A young entrepreneur from Costa Mesa finds happiness in the cookie business
Jasper Rogers was 11 years old and looking for ways to make money last summer, when he and his sister, Elise, baked a batch of cookies and stumbled across an alchemy of ingredients that would inspire a company to full share.
Sea Monster Cookie Co., which recently obtained a business license in Costa Mesa, will serve sweets at Tuesday night’s “Concerts in the Park” performance at the city’s Fairview Park while supplies last.
There, attendants can purchase Anzac (Australia New Zealand Army Corps) rolled oatmeal “biscuits” — a tribute to the homeland of Jasper’s mother, Yvette Rogers — and the company’s signature Sea Monster cookie, named for its colossal size and hint of saltiness. candy.
For the past year, Jasper has served in school and summer camp, where children, teachers and counselors rave. Sea Monster Cookie Co. made its public debut at Costa Mesa’s Fish Fry in June, selling 150 bags of cookies before the event ended and earning a following on Instagram.
Yet as successful as the company is, Jasper will tell you that the business started on a lark. The family was going on a trip to Catalina Island, so he and his sister decided to pack some snacks for the trip, but soon realized they were missing a few key ingredients.
“We had everything – the flour, the salt – but we had a few holes,” recalls the youngster, now 12. “We were originally supposed to make them with baking soda, but we didn’t have any, so we decided to stick with something different.”
Feeling creative, Jasper tossed chocolate candy and marshmallow candy pieces into the batter. The duo put the cookie sheet in the oven not knowing what the outcome would be.
“They were delicious. So good,” her sister Elise Sechrist, 25, said of that fateful first batch. “I think we were surprised.”
The cookies were a hit over summer vacation and were so good that Jasper started selling them to kids for $1 each at Camp Halecrest in Costa Mesa, where he attends programs. After one sample, the kids were hooked.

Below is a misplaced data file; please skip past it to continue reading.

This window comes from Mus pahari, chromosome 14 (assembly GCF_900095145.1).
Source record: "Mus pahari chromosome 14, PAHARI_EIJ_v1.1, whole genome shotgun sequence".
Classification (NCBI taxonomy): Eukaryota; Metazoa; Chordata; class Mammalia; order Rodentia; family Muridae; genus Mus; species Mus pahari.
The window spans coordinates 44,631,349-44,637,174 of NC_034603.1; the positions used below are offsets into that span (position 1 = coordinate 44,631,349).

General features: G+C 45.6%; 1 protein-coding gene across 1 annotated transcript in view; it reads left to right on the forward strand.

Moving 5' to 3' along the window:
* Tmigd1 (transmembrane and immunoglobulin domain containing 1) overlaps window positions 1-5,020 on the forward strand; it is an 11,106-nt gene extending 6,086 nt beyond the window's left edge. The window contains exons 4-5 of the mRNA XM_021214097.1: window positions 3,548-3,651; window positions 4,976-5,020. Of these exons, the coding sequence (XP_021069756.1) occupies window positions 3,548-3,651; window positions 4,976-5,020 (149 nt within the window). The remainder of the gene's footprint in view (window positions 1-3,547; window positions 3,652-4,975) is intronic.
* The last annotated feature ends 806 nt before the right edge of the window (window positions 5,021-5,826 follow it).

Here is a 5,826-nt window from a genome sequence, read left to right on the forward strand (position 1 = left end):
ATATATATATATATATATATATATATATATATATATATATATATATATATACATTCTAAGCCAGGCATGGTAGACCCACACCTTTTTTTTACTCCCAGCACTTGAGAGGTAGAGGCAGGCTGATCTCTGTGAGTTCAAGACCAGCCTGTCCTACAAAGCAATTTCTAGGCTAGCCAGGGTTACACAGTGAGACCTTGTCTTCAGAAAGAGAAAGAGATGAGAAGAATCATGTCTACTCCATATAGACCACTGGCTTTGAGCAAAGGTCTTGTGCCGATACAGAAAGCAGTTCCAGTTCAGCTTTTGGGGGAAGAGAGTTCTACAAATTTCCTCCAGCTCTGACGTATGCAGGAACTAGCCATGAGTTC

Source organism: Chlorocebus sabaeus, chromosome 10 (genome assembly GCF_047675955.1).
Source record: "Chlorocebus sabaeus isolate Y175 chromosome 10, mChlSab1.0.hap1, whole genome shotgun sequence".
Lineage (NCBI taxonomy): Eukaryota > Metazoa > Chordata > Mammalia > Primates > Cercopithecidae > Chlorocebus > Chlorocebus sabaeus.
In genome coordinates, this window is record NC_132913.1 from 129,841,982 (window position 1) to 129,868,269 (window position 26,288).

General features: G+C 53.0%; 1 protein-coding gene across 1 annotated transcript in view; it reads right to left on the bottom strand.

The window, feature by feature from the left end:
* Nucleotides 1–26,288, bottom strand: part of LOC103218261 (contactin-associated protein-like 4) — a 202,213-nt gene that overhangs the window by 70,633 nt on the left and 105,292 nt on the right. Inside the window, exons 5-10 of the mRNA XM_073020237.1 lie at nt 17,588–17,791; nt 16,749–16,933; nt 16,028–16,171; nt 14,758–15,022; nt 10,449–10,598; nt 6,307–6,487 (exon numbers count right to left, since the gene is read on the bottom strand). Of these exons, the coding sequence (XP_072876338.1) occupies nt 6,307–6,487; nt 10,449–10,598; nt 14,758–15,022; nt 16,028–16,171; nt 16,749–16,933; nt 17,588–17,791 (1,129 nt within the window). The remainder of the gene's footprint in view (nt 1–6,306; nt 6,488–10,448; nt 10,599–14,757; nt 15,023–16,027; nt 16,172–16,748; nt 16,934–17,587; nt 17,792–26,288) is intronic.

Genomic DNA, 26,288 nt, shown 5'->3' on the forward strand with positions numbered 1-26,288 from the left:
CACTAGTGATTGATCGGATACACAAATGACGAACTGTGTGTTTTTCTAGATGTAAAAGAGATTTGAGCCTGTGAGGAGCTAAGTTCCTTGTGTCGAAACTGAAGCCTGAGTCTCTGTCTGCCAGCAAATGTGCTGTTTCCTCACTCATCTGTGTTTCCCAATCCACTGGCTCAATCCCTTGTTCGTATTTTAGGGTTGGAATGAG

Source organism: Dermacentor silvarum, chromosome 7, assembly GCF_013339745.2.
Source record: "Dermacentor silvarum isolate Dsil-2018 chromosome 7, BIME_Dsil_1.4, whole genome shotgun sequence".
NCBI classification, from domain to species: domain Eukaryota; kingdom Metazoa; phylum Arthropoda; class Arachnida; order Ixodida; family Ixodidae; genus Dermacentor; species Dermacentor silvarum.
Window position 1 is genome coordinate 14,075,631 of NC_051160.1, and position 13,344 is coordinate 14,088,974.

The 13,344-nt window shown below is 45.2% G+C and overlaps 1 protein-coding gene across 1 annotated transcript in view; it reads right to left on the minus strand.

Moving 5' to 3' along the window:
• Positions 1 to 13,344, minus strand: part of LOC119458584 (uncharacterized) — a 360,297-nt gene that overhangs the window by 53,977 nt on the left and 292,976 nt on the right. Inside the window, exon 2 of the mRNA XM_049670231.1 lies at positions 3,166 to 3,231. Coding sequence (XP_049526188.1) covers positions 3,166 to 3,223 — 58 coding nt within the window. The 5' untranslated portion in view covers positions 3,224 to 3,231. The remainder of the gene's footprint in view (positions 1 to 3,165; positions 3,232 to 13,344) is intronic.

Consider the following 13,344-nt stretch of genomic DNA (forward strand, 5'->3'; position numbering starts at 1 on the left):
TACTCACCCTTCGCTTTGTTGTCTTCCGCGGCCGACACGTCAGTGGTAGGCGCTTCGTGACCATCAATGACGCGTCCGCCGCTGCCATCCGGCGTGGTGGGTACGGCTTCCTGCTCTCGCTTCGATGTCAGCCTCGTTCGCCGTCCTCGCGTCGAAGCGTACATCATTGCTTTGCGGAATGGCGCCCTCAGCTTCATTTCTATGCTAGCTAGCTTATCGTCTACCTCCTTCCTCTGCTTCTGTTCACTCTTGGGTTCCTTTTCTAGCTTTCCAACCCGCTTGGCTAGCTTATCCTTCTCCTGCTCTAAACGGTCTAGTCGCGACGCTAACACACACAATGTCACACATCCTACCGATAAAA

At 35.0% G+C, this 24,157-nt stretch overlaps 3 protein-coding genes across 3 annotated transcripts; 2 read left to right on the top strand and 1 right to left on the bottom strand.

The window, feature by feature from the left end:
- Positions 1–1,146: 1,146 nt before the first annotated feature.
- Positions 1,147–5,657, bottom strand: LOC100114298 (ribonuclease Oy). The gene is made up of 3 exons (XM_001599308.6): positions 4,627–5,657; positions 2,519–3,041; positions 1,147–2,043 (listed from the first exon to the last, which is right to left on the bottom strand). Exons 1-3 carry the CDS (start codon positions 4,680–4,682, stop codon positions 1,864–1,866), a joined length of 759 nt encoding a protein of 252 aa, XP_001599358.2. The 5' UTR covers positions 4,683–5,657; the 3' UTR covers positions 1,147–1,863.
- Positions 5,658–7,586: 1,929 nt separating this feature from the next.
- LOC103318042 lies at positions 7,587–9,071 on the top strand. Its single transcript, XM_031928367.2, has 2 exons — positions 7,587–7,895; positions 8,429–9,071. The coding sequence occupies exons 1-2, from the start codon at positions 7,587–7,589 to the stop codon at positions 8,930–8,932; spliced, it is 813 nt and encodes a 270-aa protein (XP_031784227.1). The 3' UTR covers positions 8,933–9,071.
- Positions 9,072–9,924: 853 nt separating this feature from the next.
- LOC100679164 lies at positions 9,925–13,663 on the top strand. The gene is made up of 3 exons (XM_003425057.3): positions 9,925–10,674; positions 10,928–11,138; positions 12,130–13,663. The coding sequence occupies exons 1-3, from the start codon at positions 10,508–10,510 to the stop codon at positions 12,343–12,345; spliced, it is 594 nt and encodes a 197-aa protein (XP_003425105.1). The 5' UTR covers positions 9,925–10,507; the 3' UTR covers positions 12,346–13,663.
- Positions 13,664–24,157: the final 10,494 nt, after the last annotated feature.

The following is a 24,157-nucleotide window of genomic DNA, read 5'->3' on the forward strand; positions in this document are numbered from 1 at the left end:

“What makes cookies sell, I think, is just giving people a taste if they’re not already convinced,” he said, describing his gooey and colorful creations, which are now sold in a bag of four for $8. “After trying them, they will be convinced.”
Halecrest activities director Sharon Comer recalled encouraging Jasper to sell his cookies at the camp snack bar, where the older kids take turns at the checkout.
“I thought since he had these cookies that were so good, maybe he could sell them,” she said. “He did it and sold out – there was just no stopping him.”
The cookie industry is not Jasper’s first encounter with capitalism. He had tried to buy and sell Yu-Gi-Oh! and Pokemon Trading Cards, but the overhead was too high to make a profit – a week of chores brought in a small income that was summarily spent on buying inventory.
But with their relatively low overhead and the fact that so many could be crafted at once, cookies presented the sweet spot for the budding entrepreneur. Jasper sold cookies at Halecrest’s fall shop last October and a chili contest this spring.
At graduation time, he took and delivered special orders from his California elementary school classmates who had insisted on having Sea Monster cookies at their parties.
“I’m doing side work from here to there,” he said of his current activity.
Rogers – who helped her son get a license from the Orange County Health Care Agency to produce homemade food and a business license to sell it – said that apart from the money, the running a small business involves many valuable lessons.
Whether it’s learning how to split or double recipes, making changes for customers, or considering brand logos and pricing, they’re constantly learning new things.
“It’s interesting to have discussions in the car about the economy and just talking about things, so when he reaches that point in his upbringing he has a benchmark for that,” she said. “And Jasper runs all of his own sales, so he has to make money [using] math.”
“Math is useful,” confirms Jasper. “I remember thinking, when am I going to use fractions in my life? Now I know.”
The youth of Costa Mesa have amassed quite a bit of savings so far. He now buys grocery supplies and plans to use some of the funds to help grow the business further, while looking for the next investment opportunity. He also has his eye on a new mixing board.
Sechrist said she was very proud of her brother for turning a day in the kitchen into an ongoing business.
“He had a vision,” she said. “He wanted to make money and learn how to run a business. I think it went well.
Comer said that for a kid like Jasper, the sky is the limit.
“I think cookies are just the beginning,” she said. “I can definitely see bigger things in his future.”
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